He is as naive as he is ambitious, but his office life is a disaster, his love life abysmal, and every attempt he makes at leaving the Russian front proves even more catastrophic.
It is very satirical and cynical when it comes to bureaucrats, but I know for certain that some parts of it are not very far from reality! It was a light read, if a bit repetitive. But normally I don’t do well with comic books, so that was a nice change.
Who hasn’t heard the praises of Sue Monk Kidd for The Secret Life of Bees? The book wasn’t available at the library or on Bookmooch, so I figured her Mermaid Chair, her second book, would be the next best thing.
The next it is, but best? I sure hope not. I have been trying hard, but the book didn’t really manage to sustain my interest.
Sure, I don’t read many love books, or books about middle-aged crisis. But I am not allergic to the subject either. (ok I can’t think of any title I recently read about this right now, but that’s just my sleep deprived mommy brain. I don’t know where I last put my glasses either).
Or perhaps it’s because I haven’t been to South Carolina and I have no clue how it feels like. I know some islands, but the writer didn’t really manage to transport me virtually to this place she seems to love so much.
I didn’t really relate to the main character either, whom I found too whiny and passive in her marriage and life in general. But when her shiny new love interest appeared, the man who was able to break a 20 years long marriage, and that it was a monk with a robe, a hood and a rosary, I nearly laughed at the cheesiness of this plot device. What is it with this cliché image of catholics and monks? I didn’t find it one bit realistic (ok, I have no clue how American monks are).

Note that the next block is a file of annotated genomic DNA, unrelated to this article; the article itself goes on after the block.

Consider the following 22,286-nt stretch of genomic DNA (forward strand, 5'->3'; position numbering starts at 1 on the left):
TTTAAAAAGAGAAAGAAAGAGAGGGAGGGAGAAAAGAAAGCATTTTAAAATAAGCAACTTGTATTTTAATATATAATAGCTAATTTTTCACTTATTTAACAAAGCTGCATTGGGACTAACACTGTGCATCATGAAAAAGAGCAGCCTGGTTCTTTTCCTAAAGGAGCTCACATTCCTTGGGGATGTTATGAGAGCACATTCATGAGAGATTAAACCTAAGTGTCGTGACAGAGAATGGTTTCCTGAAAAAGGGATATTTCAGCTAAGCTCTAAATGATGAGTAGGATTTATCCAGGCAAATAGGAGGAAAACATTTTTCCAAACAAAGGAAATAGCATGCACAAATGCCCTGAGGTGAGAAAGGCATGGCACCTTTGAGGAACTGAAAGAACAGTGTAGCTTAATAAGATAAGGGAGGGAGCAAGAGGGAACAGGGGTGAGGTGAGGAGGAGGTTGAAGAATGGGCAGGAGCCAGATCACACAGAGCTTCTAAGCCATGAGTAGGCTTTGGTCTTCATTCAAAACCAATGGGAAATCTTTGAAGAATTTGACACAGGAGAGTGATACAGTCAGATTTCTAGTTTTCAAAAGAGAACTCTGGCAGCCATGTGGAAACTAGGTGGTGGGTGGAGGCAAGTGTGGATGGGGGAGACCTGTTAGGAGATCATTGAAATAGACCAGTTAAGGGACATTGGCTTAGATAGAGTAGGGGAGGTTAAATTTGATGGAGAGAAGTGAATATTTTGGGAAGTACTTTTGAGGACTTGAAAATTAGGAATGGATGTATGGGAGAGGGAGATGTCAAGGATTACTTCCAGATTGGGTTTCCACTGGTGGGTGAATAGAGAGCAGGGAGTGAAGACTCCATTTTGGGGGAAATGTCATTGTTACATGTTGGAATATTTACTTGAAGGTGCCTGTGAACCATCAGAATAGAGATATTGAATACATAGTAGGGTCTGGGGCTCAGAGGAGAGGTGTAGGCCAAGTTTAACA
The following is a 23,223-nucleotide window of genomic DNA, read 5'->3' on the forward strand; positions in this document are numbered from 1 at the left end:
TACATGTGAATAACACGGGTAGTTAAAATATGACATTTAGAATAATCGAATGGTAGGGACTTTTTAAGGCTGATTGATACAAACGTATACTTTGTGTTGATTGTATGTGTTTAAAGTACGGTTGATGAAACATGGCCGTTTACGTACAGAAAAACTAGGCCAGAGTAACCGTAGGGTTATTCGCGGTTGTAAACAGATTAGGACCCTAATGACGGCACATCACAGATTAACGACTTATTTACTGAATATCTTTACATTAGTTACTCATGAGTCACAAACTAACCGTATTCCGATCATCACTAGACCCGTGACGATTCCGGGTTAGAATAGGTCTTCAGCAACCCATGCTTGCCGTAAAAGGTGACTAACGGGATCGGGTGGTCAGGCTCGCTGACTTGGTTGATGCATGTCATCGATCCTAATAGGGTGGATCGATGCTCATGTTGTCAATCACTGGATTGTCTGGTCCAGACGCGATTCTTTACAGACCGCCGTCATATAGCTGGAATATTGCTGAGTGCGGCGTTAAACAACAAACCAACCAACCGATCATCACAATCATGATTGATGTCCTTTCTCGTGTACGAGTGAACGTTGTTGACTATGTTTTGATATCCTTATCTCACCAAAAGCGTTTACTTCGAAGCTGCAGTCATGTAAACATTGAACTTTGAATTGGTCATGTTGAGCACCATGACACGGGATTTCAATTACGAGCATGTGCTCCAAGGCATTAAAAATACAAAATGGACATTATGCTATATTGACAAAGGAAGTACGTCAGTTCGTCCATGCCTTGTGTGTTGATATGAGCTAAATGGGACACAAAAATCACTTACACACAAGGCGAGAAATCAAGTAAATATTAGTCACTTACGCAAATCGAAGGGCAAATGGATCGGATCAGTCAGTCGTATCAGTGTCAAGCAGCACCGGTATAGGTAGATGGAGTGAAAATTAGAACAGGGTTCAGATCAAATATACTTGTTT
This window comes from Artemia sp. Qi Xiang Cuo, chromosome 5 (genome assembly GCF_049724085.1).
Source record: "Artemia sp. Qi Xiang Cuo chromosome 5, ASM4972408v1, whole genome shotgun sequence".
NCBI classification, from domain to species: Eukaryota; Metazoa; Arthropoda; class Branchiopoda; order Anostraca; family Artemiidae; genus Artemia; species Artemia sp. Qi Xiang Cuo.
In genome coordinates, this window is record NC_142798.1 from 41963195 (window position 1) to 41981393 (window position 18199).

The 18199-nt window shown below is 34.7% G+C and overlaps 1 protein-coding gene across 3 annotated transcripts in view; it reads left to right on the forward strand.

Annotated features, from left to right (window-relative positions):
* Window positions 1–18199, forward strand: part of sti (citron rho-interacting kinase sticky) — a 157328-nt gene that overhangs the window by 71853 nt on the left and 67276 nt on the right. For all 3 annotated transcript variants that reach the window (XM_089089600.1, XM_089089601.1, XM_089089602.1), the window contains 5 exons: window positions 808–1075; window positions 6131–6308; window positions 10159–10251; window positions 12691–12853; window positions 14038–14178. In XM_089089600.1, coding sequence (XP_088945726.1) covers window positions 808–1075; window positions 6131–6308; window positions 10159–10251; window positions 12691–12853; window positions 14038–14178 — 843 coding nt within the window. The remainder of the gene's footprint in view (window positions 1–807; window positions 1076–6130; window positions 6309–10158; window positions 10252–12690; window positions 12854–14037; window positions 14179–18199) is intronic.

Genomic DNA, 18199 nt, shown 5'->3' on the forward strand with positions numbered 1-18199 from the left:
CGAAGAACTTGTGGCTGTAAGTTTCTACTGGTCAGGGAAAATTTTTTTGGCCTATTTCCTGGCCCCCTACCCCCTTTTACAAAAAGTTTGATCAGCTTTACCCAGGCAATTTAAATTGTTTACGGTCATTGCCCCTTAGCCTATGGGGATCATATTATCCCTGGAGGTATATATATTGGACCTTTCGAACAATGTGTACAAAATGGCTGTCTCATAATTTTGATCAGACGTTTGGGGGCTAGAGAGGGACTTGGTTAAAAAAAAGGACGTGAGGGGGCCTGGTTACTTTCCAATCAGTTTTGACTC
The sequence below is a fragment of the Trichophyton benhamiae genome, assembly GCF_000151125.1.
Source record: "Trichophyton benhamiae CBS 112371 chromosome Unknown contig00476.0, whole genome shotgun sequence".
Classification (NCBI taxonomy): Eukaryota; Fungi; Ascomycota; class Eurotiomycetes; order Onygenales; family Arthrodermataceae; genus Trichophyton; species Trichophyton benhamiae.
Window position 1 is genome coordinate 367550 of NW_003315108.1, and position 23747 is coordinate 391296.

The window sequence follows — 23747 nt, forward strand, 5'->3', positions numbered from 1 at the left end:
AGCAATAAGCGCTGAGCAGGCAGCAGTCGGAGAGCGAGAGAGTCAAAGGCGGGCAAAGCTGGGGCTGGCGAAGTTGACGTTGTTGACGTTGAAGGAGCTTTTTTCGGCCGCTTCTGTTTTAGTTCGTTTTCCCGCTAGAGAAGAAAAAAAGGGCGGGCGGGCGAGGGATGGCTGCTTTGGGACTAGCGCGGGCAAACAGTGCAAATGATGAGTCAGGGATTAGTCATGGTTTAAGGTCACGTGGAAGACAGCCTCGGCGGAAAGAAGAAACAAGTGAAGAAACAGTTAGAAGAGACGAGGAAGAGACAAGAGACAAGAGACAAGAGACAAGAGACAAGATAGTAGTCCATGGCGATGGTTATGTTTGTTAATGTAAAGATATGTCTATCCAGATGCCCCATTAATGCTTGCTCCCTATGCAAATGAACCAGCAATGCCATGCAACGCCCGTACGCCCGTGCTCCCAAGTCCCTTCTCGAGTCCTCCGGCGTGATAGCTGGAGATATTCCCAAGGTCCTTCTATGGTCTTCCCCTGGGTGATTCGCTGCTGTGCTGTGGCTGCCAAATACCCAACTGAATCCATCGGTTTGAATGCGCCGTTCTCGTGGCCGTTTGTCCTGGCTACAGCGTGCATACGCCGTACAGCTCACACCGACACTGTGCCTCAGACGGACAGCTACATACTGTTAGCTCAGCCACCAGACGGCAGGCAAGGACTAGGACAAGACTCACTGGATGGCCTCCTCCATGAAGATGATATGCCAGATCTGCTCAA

Somehow it made me think of the Catholic monks in Victorian novels as described by The Little Professor (who blogs so delightfully that I take her word for it), especially how Victorian England novels used evil monks as fodder for barely hidden sexual fantasies. They were exotic temptators to virtuous women, who were supposed to return to the safety of Protestantism at the end of the book. Once this thought crossed my mind for The Mermaid Chair, I barely could think of anything else, even though it was clearly a digression.
Getting back firmly to the 21st century, the emotional treatment of the plot seemed to me quite heavy-handed, especially the mermaid theme. Oh, a woman with long hair and magical powers who find herself maimed and powerless when going ashore to be united with the man she loves. The narrator painted it many times over in case we didn’t notice the first time. And if you don’t see the big F of Feminist and the huge G of girl’s empowerment, I can highlight it for you in dayglo.
I know that second books after bestsellers are quite a challenge. Do the same, and people will criticize you. Do different, and people will miss what they’d enjoyed in the first. But starting with the second book, as I have discovered, is a risky strategy for the reader. I am not even sure I’ll try The secret life of bees now. Except if you recommend it very very much.